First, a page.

Living with Chronic Pain

What Is a Sleep Study?


A sleep study is used to make observations and collect information about an individual’s sleep. Physicians use the collected data to help diagnose sleep disorders.

Reasons for a sleep study

A sleep study may be ordered if a sleep disorder, such as sleep apnea, insomnia, restless legs syndrome, or narcolepsy is suspected.

Symptoms of sleep disorders include, but are not limited to, the following:

  • Difficulty falling or staying asleep
  • Snoring
  • Waking up gasping for breath
  • Daytime fatigue
  • Lack of concentration
  • Depression

A sleep study can also be used to determine if a certain treatment, such as the use of a continuous positive airway pressure (CPAP) machine, is effective for a specific individual.

Types of sleep studies

Several types of sleep studies can be performed:

  • Diagnostic overnight polysomnogram (PSG)
    A PSG study is used to determine sleep patterns, such as how much time is spent in each stage of sleep and how often awakening occurs. It also measures body functions, such as brain wave activity, breathing, heart rhythms, and muscle movements that occur during slumber. It used to diagnose sleep disorders, such as sleep apnea and rapid eye movement (REM) sleep behavior disorder (dream-enacting behavior).
  • Positive airway pressure (PAP) titration study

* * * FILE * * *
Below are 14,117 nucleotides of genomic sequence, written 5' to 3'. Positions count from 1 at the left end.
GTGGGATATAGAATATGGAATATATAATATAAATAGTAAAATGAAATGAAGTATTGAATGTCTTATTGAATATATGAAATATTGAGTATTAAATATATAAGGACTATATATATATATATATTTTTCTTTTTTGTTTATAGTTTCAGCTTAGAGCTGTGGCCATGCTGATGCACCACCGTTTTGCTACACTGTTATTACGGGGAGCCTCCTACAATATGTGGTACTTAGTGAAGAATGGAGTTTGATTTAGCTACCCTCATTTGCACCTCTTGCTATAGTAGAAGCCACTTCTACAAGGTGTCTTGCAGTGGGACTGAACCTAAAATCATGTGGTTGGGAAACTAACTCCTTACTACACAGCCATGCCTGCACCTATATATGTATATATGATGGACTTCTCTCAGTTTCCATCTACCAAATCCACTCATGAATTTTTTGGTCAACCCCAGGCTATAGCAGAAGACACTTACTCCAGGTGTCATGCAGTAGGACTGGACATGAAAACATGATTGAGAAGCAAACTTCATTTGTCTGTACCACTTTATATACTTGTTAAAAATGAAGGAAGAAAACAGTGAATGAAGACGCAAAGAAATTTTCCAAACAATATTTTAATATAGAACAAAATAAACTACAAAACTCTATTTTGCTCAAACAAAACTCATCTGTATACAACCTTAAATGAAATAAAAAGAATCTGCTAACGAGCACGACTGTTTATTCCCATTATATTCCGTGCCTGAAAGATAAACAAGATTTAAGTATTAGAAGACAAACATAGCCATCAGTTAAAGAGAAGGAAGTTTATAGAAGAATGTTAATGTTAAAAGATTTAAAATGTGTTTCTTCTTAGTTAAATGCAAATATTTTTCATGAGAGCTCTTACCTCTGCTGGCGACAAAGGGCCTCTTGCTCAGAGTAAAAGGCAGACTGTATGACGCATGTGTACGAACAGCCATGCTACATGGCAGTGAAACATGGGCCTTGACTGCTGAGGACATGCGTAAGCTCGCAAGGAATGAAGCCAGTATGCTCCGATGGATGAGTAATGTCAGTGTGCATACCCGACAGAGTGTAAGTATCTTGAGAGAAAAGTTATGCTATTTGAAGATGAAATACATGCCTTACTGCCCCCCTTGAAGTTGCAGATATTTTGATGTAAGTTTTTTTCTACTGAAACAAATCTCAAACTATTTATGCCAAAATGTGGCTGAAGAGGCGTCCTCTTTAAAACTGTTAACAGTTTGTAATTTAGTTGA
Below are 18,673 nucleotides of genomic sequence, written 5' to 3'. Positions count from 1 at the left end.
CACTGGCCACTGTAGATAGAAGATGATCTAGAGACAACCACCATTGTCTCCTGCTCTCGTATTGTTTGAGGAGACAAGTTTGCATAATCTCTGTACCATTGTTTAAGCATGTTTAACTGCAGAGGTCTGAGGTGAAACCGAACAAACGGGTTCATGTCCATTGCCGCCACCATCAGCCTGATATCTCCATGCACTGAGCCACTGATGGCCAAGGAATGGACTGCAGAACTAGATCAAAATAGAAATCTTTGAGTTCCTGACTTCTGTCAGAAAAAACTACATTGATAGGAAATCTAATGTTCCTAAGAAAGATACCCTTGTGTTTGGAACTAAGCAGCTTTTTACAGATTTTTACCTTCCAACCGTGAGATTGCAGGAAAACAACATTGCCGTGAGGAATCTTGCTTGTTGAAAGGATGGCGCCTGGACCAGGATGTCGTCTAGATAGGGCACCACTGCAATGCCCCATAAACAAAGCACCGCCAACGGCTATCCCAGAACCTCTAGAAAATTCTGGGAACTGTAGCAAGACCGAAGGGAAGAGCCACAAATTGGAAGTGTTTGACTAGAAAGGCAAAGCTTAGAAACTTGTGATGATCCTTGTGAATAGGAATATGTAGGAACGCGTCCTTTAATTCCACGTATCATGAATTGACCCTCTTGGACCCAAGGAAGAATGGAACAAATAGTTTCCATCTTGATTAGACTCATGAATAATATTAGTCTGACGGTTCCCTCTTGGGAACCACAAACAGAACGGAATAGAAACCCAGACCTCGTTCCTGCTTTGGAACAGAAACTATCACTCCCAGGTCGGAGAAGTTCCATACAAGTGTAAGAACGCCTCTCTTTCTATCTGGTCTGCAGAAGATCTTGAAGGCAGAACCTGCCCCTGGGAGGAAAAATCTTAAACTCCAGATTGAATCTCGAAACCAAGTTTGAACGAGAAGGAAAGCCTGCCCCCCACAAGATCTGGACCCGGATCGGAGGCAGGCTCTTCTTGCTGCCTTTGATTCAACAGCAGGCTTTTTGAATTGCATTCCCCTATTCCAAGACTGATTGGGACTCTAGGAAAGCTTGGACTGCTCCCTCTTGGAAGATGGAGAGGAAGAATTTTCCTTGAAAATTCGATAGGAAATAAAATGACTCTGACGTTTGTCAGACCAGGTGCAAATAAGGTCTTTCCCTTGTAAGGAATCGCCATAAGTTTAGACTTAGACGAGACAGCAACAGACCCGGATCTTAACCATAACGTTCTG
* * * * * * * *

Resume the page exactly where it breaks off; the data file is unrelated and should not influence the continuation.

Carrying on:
A PAP titration study is performed after a diagnosis of sleep apnea. It is used to determine the correct air pressure for CPAP treatment.
  • Diagnostic daytime multiple sleep latency test (MSLT)
    An MSLT test can be used to help diagnose narcolepsy or other types of hypersomnia (extreme sleepiness). The test involves five 20-minute nap trials that are scheduled two hours apart. It measures how often an individual falls asleep during normal waking hours and how quickly they enter REM sleep. It is typically conducted the morning after a diagnostic overnight PSG.
  • Maintenance of wakefulness test (MWT)
    An MWT test determines how well an individual is able to remain awake in a relaxed situation. It is typically conducted in four intervals of 40-minute sessions with two hours between each session. An MWT is typically ordered to gauge any safety risks, such as falling asleep while driving or operating machinery.

Most sleep studies are performed at a sleep-study center or hospital. While settled in a room similar to a comfortable hotel room, various sensors are connected to the body to monitor breathing, oxygen levels, brain waves, heart rate, and movements during sleep. Physicians use this data to diagnose sleep disorders and establish effective treatments.

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